Amanda Knox lives in a seedy part of Seattle known as the International District, a neighborhood whose occupants are mostly Asian restaurants and markets, in the shadow of downtown’s gleaming skyscrapers and a few blocks from a park overrun by crackheads. She lives in the Hong Kong building, run by a manager who wears a ponytail and sweater with no undershirt, even on a balmy 70-degree Seattle Saturday. He guards his tenants’ privacy as jealously as he guards his own.
“I know why you’re here,” he said Saturday, puffing a cigarette, glancing about nervously. Then, after advising that all the information anyone needs on where Amanda Knox lives today could be found on a British website, he disappeared into the building, flicking his cigarette onto the sidewalk. He declined to identify himself. “This conversation,” he said, as if delivering a line from a Mission: Impossible script, “never happened.”
Knox likes it this way, say her family members and her neighbors. Likes that her building manager chases off pesky reporters. Likes being left alone. And after what she’s been through, it’s hard to blame her. Knox has spent the better part of the last five years as a media darling in a sensational murder trial in Perugia, Italy. She and her erstwhile boyfriend Raffaele Sollecito were first convicted and then acquitted of murdering her British roommate Meredith Kercher in 2007 in a highly polarizing case that still isn’t completely over. The case will go in front of Italy’s high court in March 2013 for a final ruling on whether justice was truly served.
Today marks a year since Knox was released from prison. And to the extent that it’s possible, her life since she came back to Seattle has slowly returned to a kind of normal.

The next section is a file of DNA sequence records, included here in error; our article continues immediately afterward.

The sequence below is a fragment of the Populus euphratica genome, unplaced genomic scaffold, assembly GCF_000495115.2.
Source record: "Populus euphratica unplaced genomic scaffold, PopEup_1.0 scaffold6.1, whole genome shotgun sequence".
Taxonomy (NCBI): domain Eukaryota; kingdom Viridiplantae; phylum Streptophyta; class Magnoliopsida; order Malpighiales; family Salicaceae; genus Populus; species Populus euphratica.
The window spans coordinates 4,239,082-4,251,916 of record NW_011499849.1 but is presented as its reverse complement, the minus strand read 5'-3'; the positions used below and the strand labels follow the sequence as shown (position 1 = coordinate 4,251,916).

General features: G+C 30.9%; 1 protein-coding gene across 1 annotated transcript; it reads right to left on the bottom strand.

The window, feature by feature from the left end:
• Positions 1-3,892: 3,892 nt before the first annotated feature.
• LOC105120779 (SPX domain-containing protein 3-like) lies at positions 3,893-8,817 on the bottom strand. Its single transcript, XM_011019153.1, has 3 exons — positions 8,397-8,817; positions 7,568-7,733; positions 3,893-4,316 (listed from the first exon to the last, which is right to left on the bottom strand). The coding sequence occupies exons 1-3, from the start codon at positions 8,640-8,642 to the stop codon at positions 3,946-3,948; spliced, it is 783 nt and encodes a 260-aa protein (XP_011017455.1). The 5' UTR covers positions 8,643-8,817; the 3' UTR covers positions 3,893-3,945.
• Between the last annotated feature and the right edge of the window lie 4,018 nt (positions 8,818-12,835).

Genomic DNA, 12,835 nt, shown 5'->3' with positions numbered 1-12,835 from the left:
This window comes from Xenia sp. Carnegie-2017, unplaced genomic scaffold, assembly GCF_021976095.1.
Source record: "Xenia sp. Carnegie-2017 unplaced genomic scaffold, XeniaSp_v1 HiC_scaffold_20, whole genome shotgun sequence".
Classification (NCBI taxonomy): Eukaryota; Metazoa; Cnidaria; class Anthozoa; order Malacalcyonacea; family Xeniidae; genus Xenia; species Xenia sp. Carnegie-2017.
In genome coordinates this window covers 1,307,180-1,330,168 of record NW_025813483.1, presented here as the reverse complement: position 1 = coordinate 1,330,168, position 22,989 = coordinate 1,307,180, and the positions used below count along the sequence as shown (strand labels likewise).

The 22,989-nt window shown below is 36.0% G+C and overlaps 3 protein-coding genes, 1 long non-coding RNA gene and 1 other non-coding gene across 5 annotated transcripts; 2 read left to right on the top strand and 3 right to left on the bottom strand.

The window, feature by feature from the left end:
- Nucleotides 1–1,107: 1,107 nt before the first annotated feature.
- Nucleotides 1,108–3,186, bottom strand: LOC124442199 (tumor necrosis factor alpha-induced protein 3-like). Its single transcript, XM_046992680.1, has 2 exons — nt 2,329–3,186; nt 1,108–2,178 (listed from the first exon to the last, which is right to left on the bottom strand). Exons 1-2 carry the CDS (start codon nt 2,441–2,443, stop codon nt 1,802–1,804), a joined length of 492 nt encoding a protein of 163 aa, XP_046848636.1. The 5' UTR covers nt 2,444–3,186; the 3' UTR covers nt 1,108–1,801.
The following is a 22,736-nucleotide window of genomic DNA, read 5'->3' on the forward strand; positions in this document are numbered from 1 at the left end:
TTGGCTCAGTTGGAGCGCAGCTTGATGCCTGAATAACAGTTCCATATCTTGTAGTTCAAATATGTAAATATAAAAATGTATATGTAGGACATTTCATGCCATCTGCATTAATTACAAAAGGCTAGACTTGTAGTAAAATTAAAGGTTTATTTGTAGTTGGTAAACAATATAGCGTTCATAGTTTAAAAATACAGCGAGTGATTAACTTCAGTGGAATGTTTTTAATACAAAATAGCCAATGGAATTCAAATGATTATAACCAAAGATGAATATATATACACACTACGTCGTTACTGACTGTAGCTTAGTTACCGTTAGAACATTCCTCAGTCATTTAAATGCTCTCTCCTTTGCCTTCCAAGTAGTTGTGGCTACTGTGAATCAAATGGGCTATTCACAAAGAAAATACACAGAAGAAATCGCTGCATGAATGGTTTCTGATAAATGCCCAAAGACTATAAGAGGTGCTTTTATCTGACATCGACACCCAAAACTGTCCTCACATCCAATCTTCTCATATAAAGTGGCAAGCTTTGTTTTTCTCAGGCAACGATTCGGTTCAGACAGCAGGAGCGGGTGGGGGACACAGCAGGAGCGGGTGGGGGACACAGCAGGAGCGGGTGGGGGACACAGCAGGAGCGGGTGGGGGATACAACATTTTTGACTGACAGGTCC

Knox is dating an old boyfriend and classical guitarist named James Terrano. The Hong Kong building apartment is James’s place, sources tell The Daily Beast. Knox just shacks there.
Her grandmother, Elisabeth Huff, saw her last week, at her birthday party. Knox is happy, Huff said, “part of the family.” And her family has finally had some time to get back to that, to being a family. “We have activities together, we see each other, we eat, we pet our dogs,” Huff told The Daily Beast. “It’s normal daily living.”
Well, almost. Knox still finds herself ambushed by an occasional paparazzo, her callbox buzzed by a Daily Beast reporter. She wants no part of that, Huff explained. “We are very leery of the media,” she said. “Unfortunately, none of us were prepared for the obnoxious behavior of the media while she was being prosecuted, and this hasn’t gone away. We are very careful who we talk to. That’s just the way it goes.”
During the trial, Knox’s family enlisted the expertise of David Marriott, a top Seattle public relations guru who helped guide them to only speak to media outlets who were friendly to their cause. Knox’s first formal interview is one of the most coveted “gets” being fought over by the American networks, and she has, so far, not said who she will talk to first.
That may all change when Knox’s book is finished. She’s working on it with an editor now, literary agent Robert Barnett acknowledged in an email, and won’t be giving any interviews until the project is wrapped. Knox’s former boyfriend, on the other hand, has completed his memoir and is talking to the press. Raffaele Sollecito only returned to Italy last week, after a book tour in Seattle. His work, Honor Bound, hit The New York Times bestseller list last week. He spoke with The Daily Beast on Monday morning, via Skype.
Life after prison is surreal, Sollecito said. “The world around me was kind of sparkling lights and colorful. Almost I felt like a kid inside, just discovering. Everything was new for me. I opened the fridge, was staring at everything that was in the fridge. I didn’t see a fridge for four years,” he said. “Everything was new. Even a fresh glass of water. In prison, the water tasted like toilet water.”